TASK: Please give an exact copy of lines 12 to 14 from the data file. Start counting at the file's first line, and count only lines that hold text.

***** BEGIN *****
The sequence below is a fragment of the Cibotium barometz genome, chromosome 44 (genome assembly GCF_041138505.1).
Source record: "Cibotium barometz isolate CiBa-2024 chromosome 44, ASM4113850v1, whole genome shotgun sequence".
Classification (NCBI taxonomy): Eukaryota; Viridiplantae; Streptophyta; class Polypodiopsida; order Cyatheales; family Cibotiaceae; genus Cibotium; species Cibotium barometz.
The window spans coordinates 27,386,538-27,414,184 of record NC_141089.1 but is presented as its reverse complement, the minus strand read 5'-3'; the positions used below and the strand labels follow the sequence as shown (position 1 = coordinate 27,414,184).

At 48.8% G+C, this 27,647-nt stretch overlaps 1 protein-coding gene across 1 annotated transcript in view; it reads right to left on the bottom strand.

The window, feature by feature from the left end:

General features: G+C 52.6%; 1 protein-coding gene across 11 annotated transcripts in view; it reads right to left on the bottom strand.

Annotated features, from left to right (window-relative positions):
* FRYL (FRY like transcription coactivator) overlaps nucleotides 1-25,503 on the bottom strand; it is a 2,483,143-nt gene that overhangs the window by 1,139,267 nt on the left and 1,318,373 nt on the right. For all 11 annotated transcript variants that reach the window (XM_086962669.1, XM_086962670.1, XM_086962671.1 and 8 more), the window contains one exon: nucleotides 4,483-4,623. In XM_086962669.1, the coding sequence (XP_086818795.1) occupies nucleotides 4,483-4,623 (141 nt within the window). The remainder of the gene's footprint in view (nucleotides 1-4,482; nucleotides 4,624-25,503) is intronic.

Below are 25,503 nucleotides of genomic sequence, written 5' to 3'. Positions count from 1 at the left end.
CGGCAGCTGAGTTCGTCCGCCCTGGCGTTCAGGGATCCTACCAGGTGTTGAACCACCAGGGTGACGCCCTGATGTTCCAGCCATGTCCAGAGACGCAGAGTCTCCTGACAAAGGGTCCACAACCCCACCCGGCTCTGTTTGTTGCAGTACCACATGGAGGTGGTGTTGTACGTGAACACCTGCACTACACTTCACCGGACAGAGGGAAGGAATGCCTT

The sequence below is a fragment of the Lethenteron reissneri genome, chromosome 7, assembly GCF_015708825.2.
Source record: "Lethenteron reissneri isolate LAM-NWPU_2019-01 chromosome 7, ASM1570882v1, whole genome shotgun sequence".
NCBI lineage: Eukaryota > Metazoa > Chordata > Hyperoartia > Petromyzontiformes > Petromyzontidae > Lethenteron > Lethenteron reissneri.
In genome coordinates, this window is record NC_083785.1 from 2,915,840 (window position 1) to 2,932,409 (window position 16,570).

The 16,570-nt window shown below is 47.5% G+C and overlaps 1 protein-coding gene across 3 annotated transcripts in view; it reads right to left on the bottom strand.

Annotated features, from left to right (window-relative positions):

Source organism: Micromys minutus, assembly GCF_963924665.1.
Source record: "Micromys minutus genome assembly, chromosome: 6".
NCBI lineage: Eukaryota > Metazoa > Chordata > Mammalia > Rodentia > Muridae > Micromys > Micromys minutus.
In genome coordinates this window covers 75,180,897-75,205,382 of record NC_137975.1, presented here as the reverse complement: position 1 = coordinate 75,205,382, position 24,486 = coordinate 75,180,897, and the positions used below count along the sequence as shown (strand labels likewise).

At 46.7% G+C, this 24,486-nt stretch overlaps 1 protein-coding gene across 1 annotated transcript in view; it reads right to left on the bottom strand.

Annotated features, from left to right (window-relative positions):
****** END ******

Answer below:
The sequence below is a fragment of the Lethenteron reissneri genome, chromosome 7, assembly GCF_015708825.2.
Source record: "Lethenteron reissneri isolate LAM-NWPU_2019-01 chromosome 7, ASM1570882v1, whole genome shotgun sequence".
NCBI lineage: Eukaryota > Metazoa > Chordata > Hyperoartia > Petromyzontiformes > Petromyzontidae > Lethenteron > Lethenteron reissneri.